Kabul to Jalalabad

Jan 12, 2011   //   by peretz   //   long, photos, taj  //  4 Comments

The ride from Kab­ul to Jalal­abad was long and adventurous.

I saw a dog being killed in Kab­ul. They are con­sid­ered pests here.

A dead dog

Most of our dri­ve time was spent sit­ting in traf­fic on the windy seg­ment of the Kab­ul Riv­er Gorge (also called Tan­gi Gharu).

Part of the rea­son for the bad traf­fic is that peo­ple tend to dri­ve on both sides of the road in both direc­tions. At first it seems like a good idea, you get a lit­tle bit ahead of your neigh­bor. But local opti­miza­tion can some­times lead to glob­al cat­a­stro­phes. Such deci­sions cre­at­ed grid­locked jen­ga puz­zles on nar­row roads with pre­car­i­ous drop offs and small mar­gins for error. Each one took hours to resolve.

Gridlock on the Kabul Jalalabad Highway

Had we left much ear­li­er in the morn­ing (say 6am) we would­n’t have expe­ri­enced this traf­fic. And so we sat in the car, or got our to stretch our legs, or to take pho­tographs of war debris from var­i­ous wars, such as this Russ­ian tank:

Soviet Tank Lays in the Valley beside the Kabul River

When­ev­er we’d show our faces, a crowd would appear. The younger ones talked to us. Some­times they asked for “ener­gy” = soft drinks.

Law Students, Future Bureaucrats

I met a boy named Pamir who is studing law, on the right. He’s gonna be a bureau­crat some day. On his stu­dent card, you could see his blood type.

Student Card has Blood type A+

Jin­gle Trucks from Park­istan con­sti­tute a large frac­tion of the traffic:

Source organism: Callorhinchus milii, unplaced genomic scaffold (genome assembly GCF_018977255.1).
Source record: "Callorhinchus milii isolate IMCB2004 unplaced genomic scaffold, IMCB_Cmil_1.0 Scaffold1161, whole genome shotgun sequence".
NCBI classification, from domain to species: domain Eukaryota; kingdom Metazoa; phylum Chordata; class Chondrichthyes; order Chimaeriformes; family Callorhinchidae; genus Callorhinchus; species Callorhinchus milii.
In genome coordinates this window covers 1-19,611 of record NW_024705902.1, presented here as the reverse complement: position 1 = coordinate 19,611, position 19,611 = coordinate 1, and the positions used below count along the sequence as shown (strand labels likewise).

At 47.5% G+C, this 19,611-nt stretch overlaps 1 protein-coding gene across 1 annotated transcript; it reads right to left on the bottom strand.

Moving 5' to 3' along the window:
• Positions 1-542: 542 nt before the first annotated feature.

Jingle Truck

Todd Jingles

Out of the gorge we were out in broad open val­ley swept by opaque dust storms, bend­ing trees horizontally.

The road had warn away in parts, and you have to be ready to stop abrupt­ly when you spot a pot hole. This caused our acci­dent. A truck in front of us stopped. We stopped right behind it, and many cars stopped on our bumper behind us… So far so good. But the truck in front start­ed back­ing up. We honked. It did­n’t care. It ate half our hood before it final­ly stopped.

Accident Post-Mortem

Thank­ful­ly, its clear­ance was high enough that the dam­age was only cos­met­ic. Since there is no insur­ance and no pro­to­col for how to resolve acci­dents oth­er than by talk­ing. Our dri­ver (on the right) got out and start­ed a long nego­ti­a­tion direct­ly on the high­way. (Truck dri­ver is on the left.)

Post Accident Negotiations

This is one of the main rea­sons why for­eign­ers are dis­cour­aged from dri­ving. All of the NGOs and even the secu­ri­ty com­pa­nies now hire local dri­vers. This is the kind of advice we get: if you hit some­one, get the hell out of there. If you stick around, you will get clubbed. (And if you see some­one dead/wounded, look out for boo­by traps. This one applies not only while driving.)

One amaz­ing thing about Afghanistan is the jusx­ta­po­si­tion of the past and the future, and how one caus­es the oth­er.  There is no postal ser­vice, for exam­ple.  You have to rely on email.

Solar Power

There will prob­a­bly nev­er be a wired tele­phone net­work here, but every­one has a cell­phone. Cell­phone tow­ers (when not pow­ered by gen­er­a­tors) are pow­ered by solar.

We did see con­struc­tion crews lay­ing fiber optics cable along the high­way. Sad­ly, I missed the pho­to op. Maybe Lou or Todd got it?

Much of the coun­try’s hydro­elec­tric facil­i­ties are locat­ed along this stretch of riv­er, so the fact that the Kab­ul riv­er is but a stream, presents a problem.

Approach­ing Jalal­abad, we pass the Darun­ta Dam and afte­wards is Nan­ga­har Uni­ver­si­ty whose ini­tial build­ings were used to house the Sovi­et engi­neers that built and oper­at­ed the Darun­ta Dam.

Right before you breach the perim­iter of Jalal­abad city prop­er, take a left down Awe­some Tod­d’s road (see Open Street Maps).

Wel­come to the Taj. This has become our home (Lang­ton Annex 😉 More about the Taj and its occu­pants in anoth­er post.

For now, a teaser:

This is part of the longer nar­ra­tive blog series, that start­ed with What is Nor­mal any­way? I will try to have this sub-series fol­low a lin­er nar­ra­tive, while the gen­er­al post stream will jump around.